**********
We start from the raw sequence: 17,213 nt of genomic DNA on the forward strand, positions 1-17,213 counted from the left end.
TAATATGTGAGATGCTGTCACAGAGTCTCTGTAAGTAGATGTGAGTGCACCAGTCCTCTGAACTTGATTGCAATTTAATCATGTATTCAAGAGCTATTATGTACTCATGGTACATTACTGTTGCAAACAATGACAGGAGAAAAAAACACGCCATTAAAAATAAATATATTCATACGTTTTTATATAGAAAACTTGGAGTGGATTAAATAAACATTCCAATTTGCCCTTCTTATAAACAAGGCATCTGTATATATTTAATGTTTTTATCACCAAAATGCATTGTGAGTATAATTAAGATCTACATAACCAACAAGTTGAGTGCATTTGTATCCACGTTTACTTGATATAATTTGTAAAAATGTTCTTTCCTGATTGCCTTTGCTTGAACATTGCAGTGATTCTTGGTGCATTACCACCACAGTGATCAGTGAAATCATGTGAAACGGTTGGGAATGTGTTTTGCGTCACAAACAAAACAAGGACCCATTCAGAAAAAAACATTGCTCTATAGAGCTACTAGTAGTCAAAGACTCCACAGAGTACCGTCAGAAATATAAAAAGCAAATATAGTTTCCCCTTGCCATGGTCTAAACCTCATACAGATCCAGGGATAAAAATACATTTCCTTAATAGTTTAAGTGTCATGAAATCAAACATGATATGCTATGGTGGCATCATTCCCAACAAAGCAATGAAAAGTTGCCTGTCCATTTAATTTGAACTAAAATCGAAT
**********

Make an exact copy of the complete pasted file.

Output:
We start from the raw sequence: 17,213 nt of genomic DNA on the forward strand, positions 1-17,213 counted from the left end.
TAATATGTGAGATGCTGTCACAGAGTCTCTGTAAGTAGATGTGAGTGCACCAGTCCTCTGAACTTGATTGCAATTTAATCATGTATTCAAGAGCTATTATGTACTCATGGTACATTACTGTTGCAAACAATGACAGGAGAAAAAAACACGCCATTAAAAATAAATATATTCATACGTTTTTATATAGAAAACTTGGAGTGGATTAAATAAACATTCCAATTTGCCCTTCTTATAAACAAGGCATCTGTATATATTTAATGTTTTTATCACCAAAATGCATTGTGAGTATAATTAAGATCTACATAACCAACAAGTTGAGTGCATTTGTATCCACGTTTACTTGATATAATTTGTAAAAATGTTCTTTCCTGATTGCCTTTGCTTGAACATTGCAGTGATTCTTGGTGCATTACCACCACAGTGATCAGTGAAATCATGTGAAACGGTTGGGAATGTGTTTTGCGTCACAAACAAAACAAGGACCCATTCAGAAAAAAACATTGCTCTATAGAGCTACTAGTAGTCAAAGACTCCACAGAGTACCGTCAGAAATATAAAAAGCAAATATAGTTTCCCCTTGCCATGGTCTAAACCTCATACAGATCCAGGGATAAAAATACATTTCCTTAATAGTTTAAGTGTCATGAAATCAAACATGATATGCTATGGTGGCATCATTCCCAACAAAGCAATGAAAAGTTGCCTGTCCATTTAATTTGAACTAAAATCGAAT